# 这是一个加拿大的Python数值方法作业代写

## 1 Polynomial regression with MLE and MAP [40%]

We begin by exploring a maximum likelihood estimator (MLE) and maximum a posteriori (MAP) estimator on the
familiar polynomial regression problem.

### 1.1 Polynomial regression

The overdetermined degree-𝑚 polynomial regression problem — with an explicit corruption/noise model on the
data — seeks an interpolant across 𝑛 data samples (𝑥𝑖, 𝑦𝑖) that satisfies:

where:

𝑥𝑖 is the independent coordinate of sample 𝑖 , with 𝐱 = {𝑥0 … 𝑥𝑛−1}

𝑦𝑖 is the dependent coordinate of sample 𝑖, with 𝐲 = {𝑦0 … 𝑦𝑛−1}

𝜖𝑖 ∼ (𝜇, 𝜎2) is standard Gaussian noise corrupting the outputs 𝑦𝑖, and

𝜽 = {𝜃0, 𝜃1, … , 𝜃𝑚} are the 𝑝 = 𝑚 + 1 polynomial coefficients we are solving for.

Note that one common way to rewrite this model is by “folding in” the deterministic component into the mean of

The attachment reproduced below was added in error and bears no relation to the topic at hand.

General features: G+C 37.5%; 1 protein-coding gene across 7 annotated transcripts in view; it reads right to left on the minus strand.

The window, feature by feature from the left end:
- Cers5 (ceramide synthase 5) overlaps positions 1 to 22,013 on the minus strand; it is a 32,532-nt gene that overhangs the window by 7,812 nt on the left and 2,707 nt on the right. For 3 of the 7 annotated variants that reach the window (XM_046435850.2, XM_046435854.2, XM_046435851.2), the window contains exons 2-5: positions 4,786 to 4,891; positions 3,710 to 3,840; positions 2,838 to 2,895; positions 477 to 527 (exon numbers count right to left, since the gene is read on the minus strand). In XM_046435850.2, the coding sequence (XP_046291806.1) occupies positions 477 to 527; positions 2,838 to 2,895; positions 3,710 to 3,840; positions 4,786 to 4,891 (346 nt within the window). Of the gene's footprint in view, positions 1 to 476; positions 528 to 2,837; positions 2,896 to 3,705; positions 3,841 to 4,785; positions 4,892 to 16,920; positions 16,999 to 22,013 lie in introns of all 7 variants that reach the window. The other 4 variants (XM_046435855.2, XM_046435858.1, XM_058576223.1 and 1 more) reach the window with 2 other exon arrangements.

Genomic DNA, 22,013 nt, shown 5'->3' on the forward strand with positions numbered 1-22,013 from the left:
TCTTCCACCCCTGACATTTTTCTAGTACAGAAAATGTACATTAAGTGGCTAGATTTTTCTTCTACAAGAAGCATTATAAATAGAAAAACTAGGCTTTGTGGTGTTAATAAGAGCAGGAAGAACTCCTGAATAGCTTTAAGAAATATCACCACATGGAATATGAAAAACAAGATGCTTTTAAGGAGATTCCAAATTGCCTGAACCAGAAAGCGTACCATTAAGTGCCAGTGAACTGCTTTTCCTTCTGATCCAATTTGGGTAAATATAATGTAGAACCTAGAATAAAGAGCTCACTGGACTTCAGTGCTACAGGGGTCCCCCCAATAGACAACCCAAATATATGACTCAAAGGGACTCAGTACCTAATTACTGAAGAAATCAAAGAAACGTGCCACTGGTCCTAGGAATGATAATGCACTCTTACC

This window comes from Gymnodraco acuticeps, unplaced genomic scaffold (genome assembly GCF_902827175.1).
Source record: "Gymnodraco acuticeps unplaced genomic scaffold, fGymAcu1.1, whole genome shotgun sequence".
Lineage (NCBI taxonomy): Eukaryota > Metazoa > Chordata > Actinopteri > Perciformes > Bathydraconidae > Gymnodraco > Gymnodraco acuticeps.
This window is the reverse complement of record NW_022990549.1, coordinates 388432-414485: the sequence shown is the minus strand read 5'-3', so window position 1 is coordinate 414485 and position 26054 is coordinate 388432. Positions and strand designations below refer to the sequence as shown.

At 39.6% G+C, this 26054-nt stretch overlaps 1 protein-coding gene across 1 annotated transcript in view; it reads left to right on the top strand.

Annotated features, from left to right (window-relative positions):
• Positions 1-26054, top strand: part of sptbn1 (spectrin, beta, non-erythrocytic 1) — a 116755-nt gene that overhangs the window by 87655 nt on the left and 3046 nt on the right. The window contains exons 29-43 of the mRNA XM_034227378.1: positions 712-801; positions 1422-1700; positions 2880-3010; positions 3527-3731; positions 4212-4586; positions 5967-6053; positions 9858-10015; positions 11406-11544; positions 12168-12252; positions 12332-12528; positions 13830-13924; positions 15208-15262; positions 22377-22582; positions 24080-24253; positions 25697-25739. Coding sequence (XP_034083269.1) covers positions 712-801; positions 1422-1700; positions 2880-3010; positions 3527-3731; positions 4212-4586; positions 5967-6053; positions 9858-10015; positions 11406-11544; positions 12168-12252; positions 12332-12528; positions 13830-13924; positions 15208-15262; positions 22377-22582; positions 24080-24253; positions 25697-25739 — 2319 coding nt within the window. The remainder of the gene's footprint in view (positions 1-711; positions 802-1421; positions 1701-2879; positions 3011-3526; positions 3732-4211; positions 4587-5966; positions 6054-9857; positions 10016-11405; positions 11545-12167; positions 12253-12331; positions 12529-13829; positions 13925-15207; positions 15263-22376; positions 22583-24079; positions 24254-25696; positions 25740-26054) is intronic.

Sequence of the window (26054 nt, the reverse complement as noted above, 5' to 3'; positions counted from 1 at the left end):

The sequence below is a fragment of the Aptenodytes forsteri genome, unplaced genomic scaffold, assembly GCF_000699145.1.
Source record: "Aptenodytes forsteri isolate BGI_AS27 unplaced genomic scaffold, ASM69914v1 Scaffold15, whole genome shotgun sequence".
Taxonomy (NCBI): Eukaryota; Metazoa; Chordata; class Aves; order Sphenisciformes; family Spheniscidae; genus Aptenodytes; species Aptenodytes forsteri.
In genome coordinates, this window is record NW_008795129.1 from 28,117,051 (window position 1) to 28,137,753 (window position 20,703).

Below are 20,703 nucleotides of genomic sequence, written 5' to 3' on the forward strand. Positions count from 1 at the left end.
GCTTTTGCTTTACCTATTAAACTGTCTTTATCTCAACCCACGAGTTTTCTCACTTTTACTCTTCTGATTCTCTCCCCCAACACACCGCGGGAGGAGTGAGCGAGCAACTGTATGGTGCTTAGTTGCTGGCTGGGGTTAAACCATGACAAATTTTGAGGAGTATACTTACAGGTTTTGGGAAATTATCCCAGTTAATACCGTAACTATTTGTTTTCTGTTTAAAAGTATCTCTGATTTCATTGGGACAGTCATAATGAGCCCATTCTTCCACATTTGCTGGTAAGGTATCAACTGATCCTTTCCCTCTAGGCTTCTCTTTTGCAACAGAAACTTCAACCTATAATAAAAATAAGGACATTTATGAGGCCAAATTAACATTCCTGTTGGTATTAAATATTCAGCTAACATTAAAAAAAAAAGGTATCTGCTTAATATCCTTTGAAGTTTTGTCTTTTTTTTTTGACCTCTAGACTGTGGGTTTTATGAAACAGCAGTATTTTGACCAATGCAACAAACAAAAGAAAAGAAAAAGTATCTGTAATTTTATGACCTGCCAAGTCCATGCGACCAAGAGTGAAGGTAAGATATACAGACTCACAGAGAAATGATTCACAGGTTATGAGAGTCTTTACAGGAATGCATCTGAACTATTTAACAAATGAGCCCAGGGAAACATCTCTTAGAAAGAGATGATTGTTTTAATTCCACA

the Gaussian, as:

### 1.2 Maximum likelihood estimation (MLE) [20%]

You will implement a MLE for the polynomial parameters 𝜽 that maximize the data’s likelihood function:

where — assuming the samples (𝑥𝑖, 𝑦𝑖) are drawn i.i.d. — the likelihood function can be expressed using the
normal distribution’s density, as

Taking the log of the likelihood before taking the argmax — which is a valid transformation under argmax, given
log’s monotonicity — yields:

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